Jerene Jarvis Johnston and her husband Duke are exemplars of Charlotte, North Carolina’s high society, where old Southern money—and older Southern secrets—meet the new wealth of bankers, boom-era speculators, and carpetbagging social climbers. Steely and implacable, Jerene presides over her family’s legacy of paintings at the Mint Museum; Duke, the one-time college golden boy and descendant of a Confederate general, whose promising political career was mysteriously short-circuited, has settled into a comfortable semi-senescence as a Civil War re-enactor. Jerene’s brother Gaston is an infamously dissolute bestselling historical novelist who has never managed to begin his long-dreamed-of literary masterpiece, while their sister Dillard is a prisoner of unfortunate life decisions that have made her a near-recluse.
As the four Johnston children wander perpetually toward scandal and mishap. Annie, the smart but matrimonially reckless real estate maven; Bo, a minister at war with his congregation; Joshua, prone to a series of gay misadventures, and Jerilyn, damaged but dutiful to her expected role as debutante and eventual society bride. Jerene must prove tireless in preserving the family's legacy, Duke’s fragile honor, and what's left of the dwindling family fortune. She will stop at nothing to keep what she has—but is it too much to ask for one ounce of cooperation from her heedless family? (from Goodreads)Buy on Amazon | Goodreads
The thing about books starring messed-up families is that the families tend to be a) wealthy b) white c) successful by the standards of most of Western society. Their story is all about that being stripped away from them until what’s left is exposed like a recently-sheared sheep in the rain. And some books make it so the families see that and accept their flaws and then maybe they’ll move on, and some books have everyone die or go into denial or just end up staring at each other across the dinner table. All these books tend to be depressing to me, if only because the focus is on flaws and lies and terror and loss. The building-back-up part never happens, because it’s not in the narrative of the messed-up family.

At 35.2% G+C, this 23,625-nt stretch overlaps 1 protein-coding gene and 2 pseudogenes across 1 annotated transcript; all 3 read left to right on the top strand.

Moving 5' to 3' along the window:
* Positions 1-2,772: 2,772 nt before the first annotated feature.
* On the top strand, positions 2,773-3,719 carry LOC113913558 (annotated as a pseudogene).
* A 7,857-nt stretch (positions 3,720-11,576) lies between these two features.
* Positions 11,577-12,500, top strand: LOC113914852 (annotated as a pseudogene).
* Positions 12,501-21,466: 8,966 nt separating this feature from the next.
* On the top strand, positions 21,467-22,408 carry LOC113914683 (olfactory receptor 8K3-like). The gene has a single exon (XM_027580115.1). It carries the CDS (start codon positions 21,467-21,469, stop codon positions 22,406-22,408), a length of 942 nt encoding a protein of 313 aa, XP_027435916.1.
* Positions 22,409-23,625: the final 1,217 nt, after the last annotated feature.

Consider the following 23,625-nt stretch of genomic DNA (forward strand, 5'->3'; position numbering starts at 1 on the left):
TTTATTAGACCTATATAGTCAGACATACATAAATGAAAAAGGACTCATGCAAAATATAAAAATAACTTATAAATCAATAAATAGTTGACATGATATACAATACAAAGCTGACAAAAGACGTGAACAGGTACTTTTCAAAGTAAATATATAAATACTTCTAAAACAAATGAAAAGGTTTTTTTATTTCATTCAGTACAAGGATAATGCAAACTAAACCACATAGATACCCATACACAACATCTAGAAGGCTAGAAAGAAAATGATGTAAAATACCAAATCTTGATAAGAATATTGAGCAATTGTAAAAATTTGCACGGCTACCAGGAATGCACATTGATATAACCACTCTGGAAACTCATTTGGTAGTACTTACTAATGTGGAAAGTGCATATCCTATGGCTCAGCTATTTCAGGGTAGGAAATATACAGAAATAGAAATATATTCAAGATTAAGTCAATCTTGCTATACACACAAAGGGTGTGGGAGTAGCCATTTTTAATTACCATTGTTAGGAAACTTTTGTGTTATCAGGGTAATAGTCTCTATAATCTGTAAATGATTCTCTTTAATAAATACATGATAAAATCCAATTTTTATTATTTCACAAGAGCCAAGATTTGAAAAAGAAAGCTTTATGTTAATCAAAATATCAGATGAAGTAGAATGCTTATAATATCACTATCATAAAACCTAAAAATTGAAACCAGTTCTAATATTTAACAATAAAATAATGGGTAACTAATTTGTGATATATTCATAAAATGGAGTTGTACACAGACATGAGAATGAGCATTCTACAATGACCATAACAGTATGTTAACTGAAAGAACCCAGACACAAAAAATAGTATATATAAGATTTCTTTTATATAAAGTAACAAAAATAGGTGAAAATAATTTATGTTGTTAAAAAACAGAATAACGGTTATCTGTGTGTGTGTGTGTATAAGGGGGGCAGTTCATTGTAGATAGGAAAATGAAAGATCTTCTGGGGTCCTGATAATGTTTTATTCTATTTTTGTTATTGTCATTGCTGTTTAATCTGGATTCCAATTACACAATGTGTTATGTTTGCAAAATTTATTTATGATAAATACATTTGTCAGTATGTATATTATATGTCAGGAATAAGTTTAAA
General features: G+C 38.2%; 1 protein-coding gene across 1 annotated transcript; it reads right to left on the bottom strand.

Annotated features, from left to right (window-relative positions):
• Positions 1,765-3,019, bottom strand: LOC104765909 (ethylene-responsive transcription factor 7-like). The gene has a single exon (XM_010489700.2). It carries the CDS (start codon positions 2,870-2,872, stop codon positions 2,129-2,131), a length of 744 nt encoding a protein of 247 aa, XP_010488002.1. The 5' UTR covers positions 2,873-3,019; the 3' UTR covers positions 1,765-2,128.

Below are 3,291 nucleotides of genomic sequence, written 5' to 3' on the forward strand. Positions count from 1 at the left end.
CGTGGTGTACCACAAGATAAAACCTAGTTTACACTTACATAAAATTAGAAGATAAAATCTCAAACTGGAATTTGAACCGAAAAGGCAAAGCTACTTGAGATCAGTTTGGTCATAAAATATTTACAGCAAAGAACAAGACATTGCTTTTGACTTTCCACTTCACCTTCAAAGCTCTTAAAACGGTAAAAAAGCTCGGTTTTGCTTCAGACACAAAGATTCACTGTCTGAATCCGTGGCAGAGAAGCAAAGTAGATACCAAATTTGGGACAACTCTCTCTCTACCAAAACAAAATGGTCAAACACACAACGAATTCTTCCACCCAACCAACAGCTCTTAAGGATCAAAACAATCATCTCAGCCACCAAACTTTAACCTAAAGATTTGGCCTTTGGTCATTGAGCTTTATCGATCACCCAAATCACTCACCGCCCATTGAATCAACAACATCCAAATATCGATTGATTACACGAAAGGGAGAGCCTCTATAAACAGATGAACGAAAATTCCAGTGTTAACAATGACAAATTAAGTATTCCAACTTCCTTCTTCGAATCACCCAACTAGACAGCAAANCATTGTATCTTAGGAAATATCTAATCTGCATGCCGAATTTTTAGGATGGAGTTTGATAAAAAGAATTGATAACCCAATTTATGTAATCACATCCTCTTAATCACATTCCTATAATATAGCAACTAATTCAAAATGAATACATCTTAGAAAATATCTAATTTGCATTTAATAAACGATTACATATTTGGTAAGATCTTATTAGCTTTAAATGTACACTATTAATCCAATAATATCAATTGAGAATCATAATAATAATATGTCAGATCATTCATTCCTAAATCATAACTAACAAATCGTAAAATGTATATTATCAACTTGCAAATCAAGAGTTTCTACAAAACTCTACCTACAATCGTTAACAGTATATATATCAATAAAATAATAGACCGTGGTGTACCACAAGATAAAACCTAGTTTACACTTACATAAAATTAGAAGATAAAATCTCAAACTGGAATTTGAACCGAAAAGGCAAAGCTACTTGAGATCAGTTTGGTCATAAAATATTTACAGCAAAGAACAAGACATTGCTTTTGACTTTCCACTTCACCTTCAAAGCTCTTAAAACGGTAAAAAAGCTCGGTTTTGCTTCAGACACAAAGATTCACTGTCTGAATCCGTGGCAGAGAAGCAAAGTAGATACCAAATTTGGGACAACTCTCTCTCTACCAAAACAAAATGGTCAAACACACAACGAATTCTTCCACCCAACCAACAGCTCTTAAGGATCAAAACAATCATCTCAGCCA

But some books do what Lookaway, Lookaway did, which is expose the raw nerve of each individual and then go away to another time and POV, and so the raw nerve that was exposed in a previous chapter has now been scabbed over with something else. It’s almost healed, but not quite; either way, though, the wave of terrible things never becomes a tsunami that threatens to drown the reader (e.g. me) so I never got TOO upset about anything because, well, I wasn’t allowed to, almost.
The ending is still depressing and final, but it’s not TERRIBLE. Like, everyone’s (probably) going to keep on living. They lose things that were important to them, but they still have each other. They’re still a family. So is it such a depressing ending after all?
And, basically, that’s why I really liked Lookaway, Lookaway, despite my general bleh-ness towards messed-up family stories. It has the same basic structure and the same sorts of characters as every other book starring a family of liars and deniers, but it doesn’t let them(/us) wallow in that. Things move on. Things get better. Nothing’s final, not even loss. For a book that felt so familiar I started compiling “similar books” lists within the first 20 pages, it was also refreshingly different in small but significant ways.
Read: August 10-12, 2013
What else is in this book? Southern stuff. Race stuff. GLBTQ stuff. Misogyny and secrets and liars and alcoholism and questionable dating practices and guns.